St Michael's Mount
I thought there would be time for a leisurely goodbye before the next train. Then suddenly an attentive conductor pointed to my train, which had just pulled in on the other side of the tracks. I must dash up the stairs, run across, and dash back down. Dashing is not very easy, so I gave each of the three a quick hug, a hasty "Goodbye! have fun in London!" and ran for it. Leave in haste, repent in leisure, as they say. Woe was me.

The train pulled away and I watched with melancholy as the scenery sped by. But suddenly the sea loomed up and surprised me, surrounding the magnificent St Michael's Mount. It was so close! The sky was so blue! 

And was that just the least little bit of hunger I felt? One good thing had certainly come to an end, but maybe others were about to begin. I had best be optimistic about it, and look around for them. After all, I was in Penzance. At the bottom of Cornwall, nestling in an ocean filled with the myriads of colors the painters had come there to capture. 

"Penzance Station," called the conductor.

I obediently checked for my belongings, minding the gap, and headed toward a little cafe I had been wanting to visit. Perhaps, a nice cheese-tomato baguette..?

See you along the way!
the SconeLady


photo credit: <a href="http://www.flickr.com/photos/26406919@N00/4511498998">Real food - fresh bread</a> via <a href="http://photopin.com">photopin</a> <a href="https://creativecommons.org/licenses/by-sa/2.0/">(license)</a>

Monday, March 23, 2015

Cornwall, Day 20 (A Different Beach)

This particular day began near the ocean with a memory of one small sprite, climbing.

The climb took place near another beach, on a different continent, and those who saw it cheered. The sprite saw an enormous tower being inflated in front of her and was instantly intrigued. "Mommy, I want to go UP." No thought of danger, no fear of heights. Her mother sensed that the small girl could do it, and so they approached the line.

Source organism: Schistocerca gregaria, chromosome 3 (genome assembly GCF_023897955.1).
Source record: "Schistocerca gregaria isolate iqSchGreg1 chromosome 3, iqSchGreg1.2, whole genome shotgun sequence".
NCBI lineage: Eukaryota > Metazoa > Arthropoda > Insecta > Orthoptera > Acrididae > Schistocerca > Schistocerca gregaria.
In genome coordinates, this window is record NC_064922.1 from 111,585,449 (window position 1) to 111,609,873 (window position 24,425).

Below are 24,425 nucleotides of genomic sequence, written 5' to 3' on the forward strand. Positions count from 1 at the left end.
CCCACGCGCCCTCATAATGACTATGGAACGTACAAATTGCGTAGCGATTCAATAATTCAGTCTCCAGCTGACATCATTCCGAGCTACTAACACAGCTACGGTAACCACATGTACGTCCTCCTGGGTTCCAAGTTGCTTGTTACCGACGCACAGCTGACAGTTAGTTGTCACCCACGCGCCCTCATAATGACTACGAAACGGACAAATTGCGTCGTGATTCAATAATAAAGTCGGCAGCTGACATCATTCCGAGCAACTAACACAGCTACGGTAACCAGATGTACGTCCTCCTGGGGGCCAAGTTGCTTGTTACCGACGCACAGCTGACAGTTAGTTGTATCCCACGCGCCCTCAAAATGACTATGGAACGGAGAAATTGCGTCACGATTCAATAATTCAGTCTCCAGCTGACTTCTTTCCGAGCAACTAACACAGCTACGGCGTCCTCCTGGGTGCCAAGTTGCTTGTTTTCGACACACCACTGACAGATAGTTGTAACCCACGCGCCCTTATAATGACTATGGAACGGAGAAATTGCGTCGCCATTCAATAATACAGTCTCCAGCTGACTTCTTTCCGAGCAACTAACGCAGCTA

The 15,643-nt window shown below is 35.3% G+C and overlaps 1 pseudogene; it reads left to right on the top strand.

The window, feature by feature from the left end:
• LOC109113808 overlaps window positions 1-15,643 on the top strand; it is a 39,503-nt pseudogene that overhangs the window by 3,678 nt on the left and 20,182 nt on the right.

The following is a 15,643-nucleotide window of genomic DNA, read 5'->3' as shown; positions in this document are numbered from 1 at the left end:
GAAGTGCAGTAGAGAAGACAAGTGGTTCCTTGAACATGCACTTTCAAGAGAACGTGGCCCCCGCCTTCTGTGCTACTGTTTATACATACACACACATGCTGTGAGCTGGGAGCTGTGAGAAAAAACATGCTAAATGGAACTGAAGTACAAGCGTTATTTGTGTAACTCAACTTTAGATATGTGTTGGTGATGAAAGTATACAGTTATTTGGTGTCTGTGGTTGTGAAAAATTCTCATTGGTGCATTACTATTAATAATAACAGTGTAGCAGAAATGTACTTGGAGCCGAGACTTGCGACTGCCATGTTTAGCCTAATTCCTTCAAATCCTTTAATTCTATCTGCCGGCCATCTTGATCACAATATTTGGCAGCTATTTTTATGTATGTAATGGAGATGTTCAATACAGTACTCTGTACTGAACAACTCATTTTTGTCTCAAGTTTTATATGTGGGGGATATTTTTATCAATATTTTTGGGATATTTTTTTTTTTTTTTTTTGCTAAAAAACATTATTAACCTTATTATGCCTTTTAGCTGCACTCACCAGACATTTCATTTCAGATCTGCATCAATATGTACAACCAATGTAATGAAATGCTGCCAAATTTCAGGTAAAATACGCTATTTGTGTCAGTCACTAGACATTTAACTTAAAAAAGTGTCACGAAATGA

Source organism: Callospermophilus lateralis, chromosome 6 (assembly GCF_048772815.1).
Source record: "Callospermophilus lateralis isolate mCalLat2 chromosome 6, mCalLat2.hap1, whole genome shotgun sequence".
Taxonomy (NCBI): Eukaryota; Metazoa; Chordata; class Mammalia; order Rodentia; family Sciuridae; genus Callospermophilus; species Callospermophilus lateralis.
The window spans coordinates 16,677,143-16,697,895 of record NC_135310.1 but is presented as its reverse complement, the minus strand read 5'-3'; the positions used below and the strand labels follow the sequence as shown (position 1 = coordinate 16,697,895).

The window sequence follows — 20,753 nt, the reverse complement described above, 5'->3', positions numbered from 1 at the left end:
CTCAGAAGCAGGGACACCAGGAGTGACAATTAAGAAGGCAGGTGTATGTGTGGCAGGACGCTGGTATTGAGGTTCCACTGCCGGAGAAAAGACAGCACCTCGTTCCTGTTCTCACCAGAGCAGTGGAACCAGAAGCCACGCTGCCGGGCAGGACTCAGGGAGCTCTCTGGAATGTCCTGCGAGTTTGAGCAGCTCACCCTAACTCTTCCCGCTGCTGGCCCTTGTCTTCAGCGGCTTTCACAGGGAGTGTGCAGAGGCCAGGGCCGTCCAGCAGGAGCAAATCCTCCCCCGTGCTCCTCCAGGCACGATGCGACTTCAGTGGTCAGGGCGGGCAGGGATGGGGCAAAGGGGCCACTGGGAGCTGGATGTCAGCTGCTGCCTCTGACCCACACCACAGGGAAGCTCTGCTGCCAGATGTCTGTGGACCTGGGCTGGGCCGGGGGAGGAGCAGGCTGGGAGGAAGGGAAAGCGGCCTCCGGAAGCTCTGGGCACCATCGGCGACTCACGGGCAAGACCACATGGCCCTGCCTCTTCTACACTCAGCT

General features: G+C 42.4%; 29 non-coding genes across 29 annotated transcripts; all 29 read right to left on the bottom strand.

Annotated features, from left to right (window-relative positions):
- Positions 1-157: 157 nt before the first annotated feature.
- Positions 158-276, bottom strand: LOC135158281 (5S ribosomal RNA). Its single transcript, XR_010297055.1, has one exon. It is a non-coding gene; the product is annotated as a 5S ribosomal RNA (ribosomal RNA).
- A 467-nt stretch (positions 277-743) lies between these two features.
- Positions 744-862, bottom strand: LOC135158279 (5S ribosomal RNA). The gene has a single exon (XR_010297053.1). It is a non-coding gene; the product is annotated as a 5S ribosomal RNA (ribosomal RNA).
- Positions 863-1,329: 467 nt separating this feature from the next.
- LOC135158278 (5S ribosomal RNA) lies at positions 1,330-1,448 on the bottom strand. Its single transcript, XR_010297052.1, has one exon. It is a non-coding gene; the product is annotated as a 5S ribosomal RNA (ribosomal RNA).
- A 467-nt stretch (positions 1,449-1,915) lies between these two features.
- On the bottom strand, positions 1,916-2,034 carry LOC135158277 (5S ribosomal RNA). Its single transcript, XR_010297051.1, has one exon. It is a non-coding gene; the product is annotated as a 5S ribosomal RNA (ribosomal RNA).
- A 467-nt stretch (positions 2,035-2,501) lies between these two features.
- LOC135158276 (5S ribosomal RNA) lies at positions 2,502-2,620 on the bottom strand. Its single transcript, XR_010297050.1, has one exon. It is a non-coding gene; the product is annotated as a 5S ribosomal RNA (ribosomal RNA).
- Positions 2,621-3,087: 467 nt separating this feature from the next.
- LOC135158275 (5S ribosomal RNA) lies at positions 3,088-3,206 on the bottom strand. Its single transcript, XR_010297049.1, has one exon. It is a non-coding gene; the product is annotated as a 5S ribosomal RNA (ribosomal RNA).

Cannon Beach, Oregon (USA)
The inflating tower grew and grew, and the small girl liked it better and better, hopping up and down as she waited. Some people older than this 2 year old did not want to 'go up'. Nothing could convince them to try and so when it was her turn, a kind assistant glanced at the Mother and asked, "Are you sure..?" And the Mother, who is the SconeLady's lovely daughter, said - "Absolutely."

So up the sprite climbed determinedly from one foothold to the next all the way to the top, and then grinned down at us. The SconeLady might have quailed just a little bit right at that moment but soon the tiny girl descended, step by step, landing with a hop. That was when we all cheered.

I am standing here looking at this other ocean, and it is beautiful. But I can't forget that other one where a small and determined girl did something rare, and fun, and just a little bit scary. It was, of course, the sweetest thing.

You go, girl!

See you along the way!
the SconeLady

photo credit: <a href="http://www.flickr.com/photos/41537109@N07/10663950105">Stormy Cannon Beach</a> via <a href="http://photopin.com">photopin</a> <a href="https://creativecommons.org/licenses/by-nd/2.0/">(license)</a>

Sunday, March 22, 2015

Cornwall, Day 19 (Jesu, Joy)

It was a Sunday, and so a day to Gather. Being 6,000 miles distant does not hamper that privilege, but in fact heightens it. There is always that familiar Light in the eyes of these unknown friends. So we ate our toast, and walked along the harbor toward St Ia's Church.

As happens each time I visit, the church bells rang out as we approached. A welcome! 

As we entered the church, what should be playing for us, but "Jesu, Joy of Man's Desiring", a timeless message from Bach. My sister whispered, "Ahh, good organist!" and settled into the pew. It was such fun sharing this with my visiting loved ones! There was a lot to share, for there was the prelude, the processional (splendid in its march along, following the Cross), the incense, the hymns, the readings (sometimes in accents we may not have understood!), the sign of peace, the sermon, the communion, and the recessional. Then the minister followed the choir and blessed it just as they reached their exit door, their thanks was given, and it was over.